Former prime minister and PML-N leader Shahid Khaqan Abbasi demanded on Tuesday that a session of parliament be called "immediately" tomorrow (Wednesday) and the letter — which Prime Minister Imran Khan claimed during the PTI's March 27 rally contained evidence of a "foreign-funded conspiracy" to topple his government — be shared with parliamentarians.
The prime minister had said while addressing the rally that he was in possession of evidence — a letter — that would prove his claims of attempts being made from abroad to influence Pakistan's foreign policy and efforts being made "through foreign money to change the government in Pakistan".
"Mostly inadvertently, but some people are using money against us. We know from what places attempts are being made to pressure us. We have been threatened in writing but we will not compromise on national interest," he had said.
Addressing a press conference in Islamabad today, Abbasi equated PM Imran's claim to a threat to Pakistan and further demanded that all diplomatic relations be broken with the country that had "threatened Pakistan" through the letter and its envoy be expelled.
"This is how a sovereign country reacts when it is threatened," he added.
Abbasi also referred to federal ministers Asad Umar and Fawad Chaudhry announcing earlier in the day that PM Imran was willing to show the letter to Chief Justice of Pakistan (CJP) Umar Ata Bandial and that its contents were linked to the country's foreign policy.
"The opposition has grave concerns over some of the details shared by the premier and his ministers and there is a need to get to the bottom of these matters," he said. "If the prime minister is speaking the truth, then this is how you should act ... and if not, come to parliament and apologise."
Specifically speaking about PM Imran's March 27 speech, Abbasi said: "He (PM Imran) was crying about receiving threats. The person who told others not to worry seemed worried himself. Whether he was worried about the no-confidence motion [filed against him in the National Assembly], his [looming] ouster or something else, we do not know. But this is a reality that the prime minister of a nation of 230 million Muslims waved a paper and said he had been receiving threats."
He showed the paper as proof of the threat, Abbasi said, adding that "keeping politics aside, I, too, am worried about my prime minister crying about receiving threats" as, in this case, the threat had been made to Pakistan.
"Threats are not made to a prime minister but a country," he remarked.
Therefore, he said, he was demanding that a session of parliament be convened on an immediate basis tomorrow and the letter be shared with parliamentarians.
"And if this is a secretive matter, an in-camera session should be held," Abbasi continued, adding that parliamentarians should be told which country had dared to threaten Pakistan.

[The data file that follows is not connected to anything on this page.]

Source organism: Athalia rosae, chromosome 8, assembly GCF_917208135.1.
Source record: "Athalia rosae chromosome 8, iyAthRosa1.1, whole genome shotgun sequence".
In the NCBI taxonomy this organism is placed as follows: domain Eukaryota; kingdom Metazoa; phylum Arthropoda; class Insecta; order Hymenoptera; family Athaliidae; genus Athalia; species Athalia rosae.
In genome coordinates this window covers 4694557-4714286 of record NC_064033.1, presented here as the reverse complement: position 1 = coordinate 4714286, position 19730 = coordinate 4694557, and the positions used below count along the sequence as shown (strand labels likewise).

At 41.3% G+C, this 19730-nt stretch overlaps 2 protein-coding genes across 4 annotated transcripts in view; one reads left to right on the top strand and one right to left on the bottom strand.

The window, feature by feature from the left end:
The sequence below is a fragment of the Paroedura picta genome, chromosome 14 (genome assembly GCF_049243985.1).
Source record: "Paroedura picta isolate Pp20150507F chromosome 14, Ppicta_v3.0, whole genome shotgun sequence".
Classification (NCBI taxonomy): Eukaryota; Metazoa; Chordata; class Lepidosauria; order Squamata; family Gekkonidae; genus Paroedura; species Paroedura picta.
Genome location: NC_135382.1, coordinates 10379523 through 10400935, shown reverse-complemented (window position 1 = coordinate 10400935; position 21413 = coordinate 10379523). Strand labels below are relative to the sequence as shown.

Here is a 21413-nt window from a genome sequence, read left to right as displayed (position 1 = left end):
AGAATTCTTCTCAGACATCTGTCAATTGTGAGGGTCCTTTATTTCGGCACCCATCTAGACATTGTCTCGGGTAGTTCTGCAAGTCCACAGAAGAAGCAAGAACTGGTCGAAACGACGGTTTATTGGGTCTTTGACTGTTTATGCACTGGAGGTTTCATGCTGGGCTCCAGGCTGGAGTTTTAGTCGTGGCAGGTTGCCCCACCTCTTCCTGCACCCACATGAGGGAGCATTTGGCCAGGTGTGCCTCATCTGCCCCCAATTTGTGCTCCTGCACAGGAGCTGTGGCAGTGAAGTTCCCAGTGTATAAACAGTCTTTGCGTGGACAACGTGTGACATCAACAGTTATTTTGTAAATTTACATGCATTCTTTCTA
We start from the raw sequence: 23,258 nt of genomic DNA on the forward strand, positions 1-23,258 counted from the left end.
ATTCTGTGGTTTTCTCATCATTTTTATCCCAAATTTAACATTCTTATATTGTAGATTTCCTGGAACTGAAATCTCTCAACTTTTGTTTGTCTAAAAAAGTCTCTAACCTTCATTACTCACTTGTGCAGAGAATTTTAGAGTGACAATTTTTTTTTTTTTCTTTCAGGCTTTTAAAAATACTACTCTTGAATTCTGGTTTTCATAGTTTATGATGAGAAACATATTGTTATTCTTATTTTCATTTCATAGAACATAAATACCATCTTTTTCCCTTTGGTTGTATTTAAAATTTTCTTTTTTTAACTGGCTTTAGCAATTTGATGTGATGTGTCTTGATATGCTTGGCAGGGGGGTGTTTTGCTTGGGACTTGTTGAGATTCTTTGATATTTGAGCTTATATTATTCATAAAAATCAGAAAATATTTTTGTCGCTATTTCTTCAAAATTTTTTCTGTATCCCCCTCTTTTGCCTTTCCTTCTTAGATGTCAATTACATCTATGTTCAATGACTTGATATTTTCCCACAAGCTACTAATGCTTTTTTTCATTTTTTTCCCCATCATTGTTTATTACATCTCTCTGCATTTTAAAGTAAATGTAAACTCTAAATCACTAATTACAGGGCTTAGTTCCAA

"No one had dared to do so in our 74-year-long history," he said, asking, "Are we so weak now that we are being threatened through a letter?"
"Entire parliament should be taken into confidence on this," he added.
The prime minister, he said, should come to the parliament tomorrow and tell parliamentarians who had threatened Pakistan. "We are with him on this. We are with him [on this] for the remaining six days for which he will remain the prime minister".
"Don't we have the courage to name [that country]?" he added.
"A threat has been made to our country and we have to respond to it collectively. This is not just about Imran Khan and his two ministers. This is about 230m people of Pakistan and there is a need to respond to this threat," Abbasi stressed.
Abbasi said if the government would not show the letter now, "it will be shown after April 4. It will be published in newspapers".
"If it is not presented in parliament now, it would be presented next week, that is if it exists at all. The real issue is that nobody knows whether the letter exists."
"And why was it not shared earlier? Why did you keep it hidden?" Abbasi questioned.
The PML-N leader said it should also be discussed in the parliament why the letter had surfaced right before the start of no-confidence proceedings against PM Imran.
Further referring to federal ministers Asad Umar and Fawad Chaudhry alleging that and PML-N supremo Nawaz Sharif was involved in the conspiracy that the letter detailed, Abbasi said the two ministers should either show proof of their claims in the court or apologise.
"Because you have not accused an ordinary prime minister but the one who made this country an atomic power," Abbasi remarked.
He added that the government should not put the country's foreign policy at stake to stay in power and if a threat had been made, the matter should be raised in the National Security Committee and parliament.
"We will fight these external dangers together, but if you are lying, you will have to answer to the nation. The decision is yours. Either [share the letter] in parliament or apologise," Abbasi said.